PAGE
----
- Posted by tisrael
- On September 20, 2019
- 0 Comments
Welcome to Shabbat Awakenings, a weekly reflection as we move toward Shabbat.
Saying sorry does not mean that the apology is accepted. What matters is awareness and recognition of the mistake, and a willingness to correct it and to make it right.
Today many gathered around City Hall for a climate strike to demand action on the climate crisis as the United Nations prepares for the Global Climate Action Summit next week.
We all share the environmental crises upon us. Many work tirelessly to slow the steady infractions against the earth. Others highlight those who exacerbate these violations. We are in a constant state of being reminded that we are not only descendants of those who came before us, but also ancestors to those who will come after us. What kind of environment do we want them to inherit?
Our ancestors, particularly the ones who lived in the Biblical era, had an intimate relationship with the land. They considered the land as they prepared to enter it and they set in motion liturgical phrases to ensure that the memory of the connection to the earth remained as part of our consciousness.
The liturgical recitation from this week’s Torah portion sounds familiar because we recite it as part of the Seder:
I acknowledge this day before the Eternal your God that I have entered the land that The Eternal swore to our fathers to assign us. (Deuteronomy 26:3)
Up to this point, the Israelites wandered on the land but did not settle in it or view themselves as attached to it. As we know from the Seder story, the next part recounts the experience of redemption. As Rabbi Dalia Marx notes, “The entire recapitulation of national history comes to a calculated climax in the moment when the farmer comes bearing the first fruits of the land bestowed upon him.”
Wherefore I now bring the first fruits of the soil which You, Eternal, have given me. (26:10)
The wandering people have landed and their future is bound to the land. To bring the first fruits as an offering inextricably tied them to the bounty of the earth. Their very existence depended on it, not just for them, but also for the generations to come.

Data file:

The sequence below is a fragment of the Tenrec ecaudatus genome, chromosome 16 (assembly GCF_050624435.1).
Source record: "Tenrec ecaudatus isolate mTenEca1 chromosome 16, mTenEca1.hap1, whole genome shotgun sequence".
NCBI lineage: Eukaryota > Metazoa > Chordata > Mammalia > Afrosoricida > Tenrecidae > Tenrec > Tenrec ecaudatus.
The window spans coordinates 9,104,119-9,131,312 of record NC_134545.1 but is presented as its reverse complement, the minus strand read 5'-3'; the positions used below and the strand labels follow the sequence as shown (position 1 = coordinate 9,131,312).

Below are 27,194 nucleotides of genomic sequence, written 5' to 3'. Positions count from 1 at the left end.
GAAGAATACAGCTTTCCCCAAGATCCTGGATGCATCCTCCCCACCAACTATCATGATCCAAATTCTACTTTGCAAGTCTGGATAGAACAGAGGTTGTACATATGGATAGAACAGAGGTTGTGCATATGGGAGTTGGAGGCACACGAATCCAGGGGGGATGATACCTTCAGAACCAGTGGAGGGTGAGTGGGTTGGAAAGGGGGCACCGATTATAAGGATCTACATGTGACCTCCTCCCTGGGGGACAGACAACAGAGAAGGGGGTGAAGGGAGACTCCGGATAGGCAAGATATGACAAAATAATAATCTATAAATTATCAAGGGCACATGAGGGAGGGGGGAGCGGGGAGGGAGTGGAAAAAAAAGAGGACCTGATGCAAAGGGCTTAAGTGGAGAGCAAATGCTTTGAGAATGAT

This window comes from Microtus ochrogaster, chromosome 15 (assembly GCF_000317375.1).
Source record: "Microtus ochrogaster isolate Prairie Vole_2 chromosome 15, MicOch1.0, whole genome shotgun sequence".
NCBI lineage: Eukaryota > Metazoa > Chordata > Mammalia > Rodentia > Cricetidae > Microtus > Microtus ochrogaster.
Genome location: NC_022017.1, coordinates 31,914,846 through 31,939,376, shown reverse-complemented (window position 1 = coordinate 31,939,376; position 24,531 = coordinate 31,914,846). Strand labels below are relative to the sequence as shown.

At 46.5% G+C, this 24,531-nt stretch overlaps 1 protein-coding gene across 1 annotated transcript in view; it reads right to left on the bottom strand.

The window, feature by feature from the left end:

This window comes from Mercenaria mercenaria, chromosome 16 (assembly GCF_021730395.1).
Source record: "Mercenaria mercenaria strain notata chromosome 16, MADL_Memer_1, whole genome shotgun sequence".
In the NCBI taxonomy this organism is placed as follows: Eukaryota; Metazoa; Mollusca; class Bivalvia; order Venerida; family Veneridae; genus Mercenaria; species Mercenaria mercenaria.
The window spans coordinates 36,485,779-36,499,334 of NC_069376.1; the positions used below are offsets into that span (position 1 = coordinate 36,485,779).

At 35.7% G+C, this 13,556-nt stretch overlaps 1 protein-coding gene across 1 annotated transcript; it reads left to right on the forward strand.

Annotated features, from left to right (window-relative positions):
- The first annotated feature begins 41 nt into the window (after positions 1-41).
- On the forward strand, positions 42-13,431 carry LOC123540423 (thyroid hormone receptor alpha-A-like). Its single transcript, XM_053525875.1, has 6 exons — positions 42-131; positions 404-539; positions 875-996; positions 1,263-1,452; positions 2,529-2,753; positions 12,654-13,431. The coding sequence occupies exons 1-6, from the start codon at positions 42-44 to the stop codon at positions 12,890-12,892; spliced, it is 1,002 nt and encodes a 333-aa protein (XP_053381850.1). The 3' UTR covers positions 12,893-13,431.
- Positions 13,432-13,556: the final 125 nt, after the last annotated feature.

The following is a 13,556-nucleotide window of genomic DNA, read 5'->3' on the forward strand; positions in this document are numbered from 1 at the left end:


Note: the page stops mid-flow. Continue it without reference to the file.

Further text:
They didn’t know from hurricanes, holes in the ozone layer, or islands of trash in the ocean. But they did know in the way the rain fell, or the drought consumed that the climate affected what the earth could produce. When those first fruits arrived, they recognized their sacred and precious presence and did what they knew to be the right behavior: they offered it to God.
Many traditions, including those of the Israelites, could acknowledge a simple fact: the earth and all its fullness belongs to the Divine. We are merely stewards while we grace this earth.
Somehow because of the climate crisis swirling around us, and the need for much more environmental justice, it feels like the earth and sky seek not just an apology from its stewards (us!). It also seeks awareness and recognition of the mistakes, and then a willingness to correct it and to make it right.
So may it be.
We welcome to Qabbalat Shabbat at 6:00 p.m. Rabbi Debra Robbins who grew up at Temple Israel and who will share the rich treasures from her book, Opening Your Heart with Psalm 27:A Spiritual Practice for the Jewish New Year. Live stream HERE.
We will study Torah tomorrow morning and dedicate our study to devoted Torah study participant, Gabe Padawer, whose memory is a blessing. We begin with a short service at 9:00 a.m. followed by a lively discussion.
Have you ever experienced the atrium lit by candles? Begin your High Holidays with S’lichot, first with a garden gathering to discuss our Congregational Read, Moral Grandeur and Spiritual Audacity, followed by the candlelit S’lichot service experience to prepare to enter the High Holy Days.
How connected are we to the land? Connect with me HERE.